Childs Play the Traditional Way

For those special children occasions try a nice traditional party which can be exciting and inexpensive.

Blind Man’s Buff

A player wearing a blindfold is led into the midst of the other players and turned around three times. With arms outstretched, the blindfold player must try to catch one of the other players, who move about not making noises and trying to stay just beyon reach. The first player caught becomes the blind man, and the game  begins again.

Scavenger Hunt

Players must find everything on a list of about 15 items, some easy to find and the others more difficult. Players hunt in pairs or groups, and are given a time limit(e.g. 45 minutes). The winning team is the one that gets back first with all the items, or else the team that has found the most items at the conclusion of the time limit.

Oranges and Lemons

Two tall players secretly decide who will be the ‘lemon’ and who an ‘orange’, and then standing face each other with their hands joined above their heads to form an arch. The other players join hands and skip through the arch, singing the traditional rhyme-

Oranges and lemons,

say the bells of St Clements.

You owe me five farthings,

Say the bells of Saint Martins.

When will you pay me?

Says the bells of the old bailey.

When I grow rich,

say the bells of shoreditch.

When will that be?

Say the bells of Stepney.

I do not know,

say the bells of Bow.

Here comes a candle

To light you to bed,

And hear comes a chopper

To chop of your head.

At the word ‘head’, the two players forming the arch bring their arms down to trap the player passing underneath. The trapped player must choose to be either an orange or lemon, and then stands behind whoever of the two represents the chosen fruit. This must be done all very quietly so that no one else can hear. The trapped players stands with arms around the waist of the lemon or the orange, and the game continues until all of the players have been caught and are standing behind the orange or the lemon. Regardless of how many players are on each side, the game ends with a tug-o-war between the oranges and the lemons.

Pass the Parcel

Before a party a small gift is wrapped in coloured paper and then in as many layers of scrap paper as there are players. An older person acts as master of ceremonies, playing some music while all the participants sit in a circle and pass the parcel from hand to hand. At the precise moment the music stops, the player holding the parcel must take off one layer of wrapping paper, then pass the parcel to the next player when the music begins again. One layer of wrapper is removed each time the music stops, until the last layer comes off and the gift is revealed. The player who unwraps the final layer keeps the prize.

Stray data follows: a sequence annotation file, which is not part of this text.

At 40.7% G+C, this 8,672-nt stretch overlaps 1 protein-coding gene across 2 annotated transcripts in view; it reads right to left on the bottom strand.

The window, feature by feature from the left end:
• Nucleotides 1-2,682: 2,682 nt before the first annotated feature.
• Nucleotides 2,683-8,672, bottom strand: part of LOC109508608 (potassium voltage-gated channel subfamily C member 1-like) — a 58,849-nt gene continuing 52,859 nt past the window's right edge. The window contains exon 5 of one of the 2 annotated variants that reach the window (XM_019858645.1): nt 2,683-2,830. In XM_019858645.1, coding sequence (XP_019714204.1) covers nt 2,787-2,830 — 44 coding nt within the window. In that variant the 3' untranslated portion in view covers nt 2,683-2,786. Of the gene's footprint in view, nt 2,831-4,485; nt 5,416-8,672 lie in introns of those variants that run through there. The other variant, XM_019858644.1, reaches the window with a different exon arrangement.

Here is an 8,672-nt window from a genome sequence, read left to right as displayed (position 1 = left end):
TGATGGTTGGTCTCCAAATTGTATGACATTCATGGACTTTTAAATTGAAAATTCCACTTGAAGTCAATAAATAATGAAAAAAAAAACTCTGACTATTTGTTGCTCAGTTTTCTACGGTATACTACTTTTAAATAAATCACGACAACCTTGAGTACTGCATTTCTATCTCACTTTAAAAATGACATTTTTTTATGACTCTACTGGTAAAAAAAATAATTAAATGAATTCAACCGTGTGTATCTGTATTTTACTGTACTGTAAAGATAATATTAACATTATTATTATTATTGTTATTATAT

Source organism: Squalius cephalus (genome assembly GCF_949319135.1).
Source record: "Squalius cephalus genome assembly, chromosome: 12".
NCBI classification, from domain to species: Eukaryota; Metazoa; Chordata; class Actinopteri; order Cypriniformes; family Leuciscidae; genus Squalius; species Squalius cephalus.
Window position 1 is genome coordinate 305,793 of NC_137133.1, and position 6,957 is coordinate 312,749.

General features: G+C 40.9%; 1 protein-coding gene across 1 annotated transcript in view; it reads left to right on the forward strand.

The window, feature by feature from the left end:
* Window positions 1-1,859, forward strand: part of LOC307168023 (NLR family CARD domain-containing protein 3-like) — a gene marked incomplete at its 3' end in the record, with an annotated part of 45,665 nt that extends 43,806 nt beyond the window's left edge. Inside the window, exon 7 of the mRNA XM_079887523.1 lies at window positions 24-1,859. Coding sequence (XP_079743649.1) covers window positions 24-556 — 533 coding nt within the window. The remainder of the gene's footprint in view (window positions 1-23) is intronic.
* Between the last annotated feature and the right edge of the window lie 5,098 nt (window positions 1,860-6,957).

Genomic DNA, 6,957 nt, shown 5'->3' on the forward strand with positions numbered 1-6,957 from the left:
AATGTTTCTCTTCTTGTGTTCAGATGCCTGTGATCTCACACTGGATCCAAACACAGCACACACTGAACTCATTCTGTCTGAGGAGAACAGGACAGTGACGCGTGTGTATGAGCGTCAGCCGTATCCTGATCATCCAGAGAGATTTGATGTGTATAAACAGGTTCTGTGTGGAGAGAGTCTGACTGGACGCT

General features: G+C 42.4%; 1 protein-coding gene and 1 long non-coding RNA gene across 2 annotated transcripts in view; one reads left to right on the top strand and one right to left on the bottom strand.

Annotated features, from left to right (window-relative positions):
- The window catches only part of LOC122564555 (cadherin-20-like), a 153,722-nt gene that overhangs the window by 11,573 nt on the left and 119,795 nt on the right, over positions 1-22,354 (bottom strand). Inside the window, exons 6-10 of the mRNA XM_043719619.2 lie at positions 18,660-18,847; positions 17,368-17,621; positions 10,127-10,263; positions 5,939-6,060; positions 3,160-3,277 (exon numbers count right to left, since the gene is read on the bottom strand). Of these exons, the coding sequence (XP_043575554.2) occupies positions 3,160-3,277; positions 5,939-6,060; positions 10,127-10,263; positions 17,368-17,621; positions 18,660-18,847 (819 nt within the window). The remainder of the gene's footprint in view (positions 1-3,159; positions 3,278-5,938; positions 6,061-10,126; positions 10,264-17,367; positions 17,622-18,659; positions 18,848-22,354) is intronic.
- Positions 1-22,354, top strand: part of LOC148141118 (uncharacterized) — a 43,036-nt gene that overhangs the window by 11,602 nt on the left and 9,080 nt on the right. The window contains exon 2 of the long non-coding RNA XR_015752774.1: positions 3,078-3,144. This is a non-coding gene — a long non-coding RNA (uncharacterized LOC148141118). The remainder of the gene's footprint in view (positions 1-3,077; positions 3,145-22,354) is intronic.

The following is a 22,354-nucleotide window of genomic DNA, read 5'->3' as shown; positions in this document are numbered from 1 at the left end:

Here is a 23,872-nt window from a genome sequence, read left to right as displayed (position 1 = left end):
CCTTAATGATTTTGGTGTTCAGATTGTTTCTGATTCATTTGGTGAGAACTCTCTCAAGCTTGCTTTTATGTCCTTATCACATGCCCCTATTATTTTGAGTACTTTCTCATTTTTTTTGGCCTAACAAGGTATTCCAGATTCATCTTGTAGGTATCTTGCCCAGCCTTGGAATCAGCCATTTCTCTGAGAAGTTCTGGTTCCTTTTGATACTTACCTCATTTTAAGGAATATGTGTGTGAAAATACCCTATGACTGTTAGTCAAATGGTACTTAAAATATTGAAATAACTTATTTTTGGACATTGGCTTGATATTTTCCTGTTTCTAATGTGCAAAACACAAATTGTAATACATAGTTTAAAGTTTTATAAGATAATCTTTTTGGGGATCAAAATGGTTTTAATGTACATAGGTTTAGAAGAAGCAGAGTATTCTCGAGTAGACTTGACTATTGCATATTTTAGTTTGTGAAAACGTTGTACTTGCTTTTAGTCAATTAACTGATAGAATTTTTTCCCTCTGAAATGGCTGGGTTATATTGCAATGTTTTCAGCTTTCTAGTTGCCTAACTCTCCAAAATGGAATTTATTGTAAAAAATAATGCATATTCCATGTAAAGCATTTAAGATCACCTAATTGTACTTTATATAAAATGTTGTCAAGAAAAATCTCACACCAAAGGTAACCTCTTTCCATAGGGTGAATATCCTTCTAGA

Egg and Spoon Races

Competitors must run the course carrying hardboiled eggs in soup spoons. If the race is run as a relay, each runner must transfer the egg to the next runner in the team’s spoon without touching it.

Three-legged Races

Pairs of competitors stand side by side with their inside legs tied together. Thus handicapped, they can compete in running, hopping and jumping races.

Sack Races

Competitors line up with folded sacks at their feet. At the starting signal, competitors clamber into their sacks and jump or shuffle to the finish line.

Stepping Stones

Each participant has two pieces of a 30cm square. The object is to complete the course with one foot or the other always on one piece of cardboard. Anyone that touches anythng other than the ‘stepping stones’ must go back to the start. Avariation is to have pairs of contestants, one moving the cardboard for the other.


One player touches another, then runs away, shouting ‘tipped you last’. The tipped player must catch and tip another, who then takes on the roles of the pursuer.

Lucky Spot Contest

At the beginning of proceedngs, announce that htere is a luckjy spot in the playing area. Show the players where the spot is, and explain that later, on a given signal, the player on, or closest to the spot will win the prize. Timing is important: delay the signal until near the end of the gathering to sustain interest.

Hop Scotch